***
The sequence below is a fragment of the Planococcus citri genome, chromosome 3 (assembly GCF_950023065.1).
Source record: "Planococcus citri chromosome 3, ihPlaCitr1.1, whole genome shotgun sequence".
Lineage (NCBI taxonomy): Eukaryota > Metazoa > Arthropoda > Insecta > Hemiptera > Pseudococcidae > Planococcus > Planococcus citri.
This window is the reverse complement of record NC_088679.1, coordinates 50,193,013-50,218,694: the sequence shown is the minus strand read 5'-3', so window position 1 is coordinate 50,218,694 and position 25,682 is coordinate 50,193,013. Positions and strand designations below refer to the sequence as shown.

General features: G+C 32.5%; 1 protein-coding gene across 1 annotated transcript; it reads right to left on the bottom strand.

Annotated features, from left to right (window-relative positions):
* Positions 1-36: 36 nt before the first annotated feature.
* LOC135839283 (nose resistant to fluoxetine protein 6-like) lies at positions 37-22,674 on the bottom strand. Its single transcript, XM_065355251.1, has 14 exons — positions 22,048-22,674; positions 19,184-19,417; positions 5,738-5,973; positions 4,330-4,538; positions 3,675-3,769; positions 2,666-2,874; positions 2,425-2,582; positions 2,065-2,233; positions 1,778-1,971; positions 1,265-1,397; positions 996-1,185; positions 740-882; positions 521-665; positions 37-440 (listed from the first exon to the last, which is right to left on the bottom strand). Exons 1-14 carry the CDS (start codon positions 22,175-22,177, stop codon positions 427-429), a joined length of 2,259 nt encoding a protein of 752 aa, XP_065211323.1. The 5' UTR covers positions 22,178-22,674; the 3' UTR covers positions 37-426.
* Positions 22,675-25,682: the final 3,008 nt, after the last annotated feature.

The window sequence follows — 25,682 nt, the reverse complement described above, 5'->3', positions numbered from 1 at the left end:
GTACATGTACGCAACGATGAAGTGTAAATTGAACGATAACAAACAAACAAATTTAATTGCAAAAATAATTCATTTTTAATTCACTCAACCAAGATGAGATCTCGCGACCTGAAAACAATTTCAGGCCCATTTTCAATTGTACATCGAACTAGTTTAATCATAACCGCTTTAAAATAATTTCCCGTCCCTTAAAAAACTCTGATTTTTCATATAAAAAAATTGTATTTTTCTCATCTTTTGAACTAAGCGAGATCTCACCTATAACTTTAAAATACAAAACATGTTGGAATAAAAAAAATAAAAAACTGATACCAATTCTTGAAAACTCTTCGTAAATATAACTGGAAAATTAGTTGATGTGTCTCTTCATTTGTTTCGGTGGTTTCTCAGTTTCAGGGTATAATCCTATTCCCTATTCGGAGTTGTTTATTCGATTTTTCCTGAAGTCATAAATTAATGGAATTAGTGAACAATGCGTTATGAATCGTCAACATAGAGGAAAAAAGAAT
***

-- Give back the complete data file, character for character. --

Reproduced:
The sequence below is a fragment of the Planococcus citri genome, chromosome 3 (assembly GCF_950023065.1).
Source record: "Planococcus citri chromosome 3, ihPlaCitr1.1, whole genome shotgun sequence".
Lineage (NCBI taxonomy): Eukaryota > Metazoa > Arthropoda > Insecta > Hemiptera > Pseudococcidae > Planococcus > Planococcus citri.
This window is the reverse complement of record NC_088679.1, coordinates 50,193,013-50,218,694: the sequence shown is the minus strand read 5'-3', so window position 1 is coordinate 50,218,694 and position 25,682 is coordinate 50,193,013. Positions and strand designations below refer to the sequence as shown.

General features: G+C 32.5%; 1 protein-coding gene across 1 annotated transcript; it reads right to left on the bottom strand.

Annotated features, from left to right (window-relative positions):
* Positions 1-36: 36 nt before the first annotated feature.
* LOC135839283 (nose resistant to fluoxetine protein 6-like) lies at positions 37-22,674 on the bottom strand. Its single transcript, XM_065355251.1, has 14 exons — positions 22,048-22,674; positions 19,184-19,417; positions 5,738-5,973; positions 4,330-4,538; positions 3,675-3,769; positions 2,666-2,874; positions 2,425-2,582; positions 2,065-2,233; positions 1,778-1,971; positions 1,265-1,397; positions 996-1,185; positions 740-882; positions 521-665; positions 37-440 (listed from the first exon to the last, which is right to left on the bottom strand). Exons 1-14 carry the CDS (start codon positions 22,175-22,177, stop codon positions 427-429), a joined length of 2,259 nt encoding a protein of 752 aa, XP_065211323.1. The 5' UTR covers positions 22,178-22,674; the 3' UTR covers positions 37-426.
* Positions 22,675-25,682: the final 3,008 nt, after the last annotated feature.

The window sequence follows — 25,682 nt, the reverse complement described above, 5'->3', positions numbered from 1 at the left end:
GTACATGTACGCAACGATGAAGTGTAAATTGAACGATAACAAACAAACAAATTTAATTGCAAAAATAATTCATTTTTAATTCACTCAACCAAGATGAGATCTCGCGACCTGAAAACAATTTCAGGCCCATTTTCAATTGTACATCGAACTAGTTTAATCATAACCGCTTTAAAATAATTTCCCGTCCCTTAAAAAACTCTGATTTTTCATATAAAAAAATTGTATTTTTCTCATCTTTTGAACTAAGCGAGATCTCACCTATAACTTTAAAATACAAAACATGTTGGAATAAAAAAAATAAAAAACTGATACCAATTCTTGAAAACTCTTCGTAAATATAACTGGAAAATTAGTTGATGTGTCTCTTCATTTGTTTCGGTGGTTTCTCAGTTTCAGGGTATAATCCTATTCCCTATTCGGAGTTGTTTATTCGATTTTTCCTGAAGTCATAAATTAATGGAATTAGTGAACAATGCGTTATGAATCGTCAACATAGAGGAAAAAAGAAT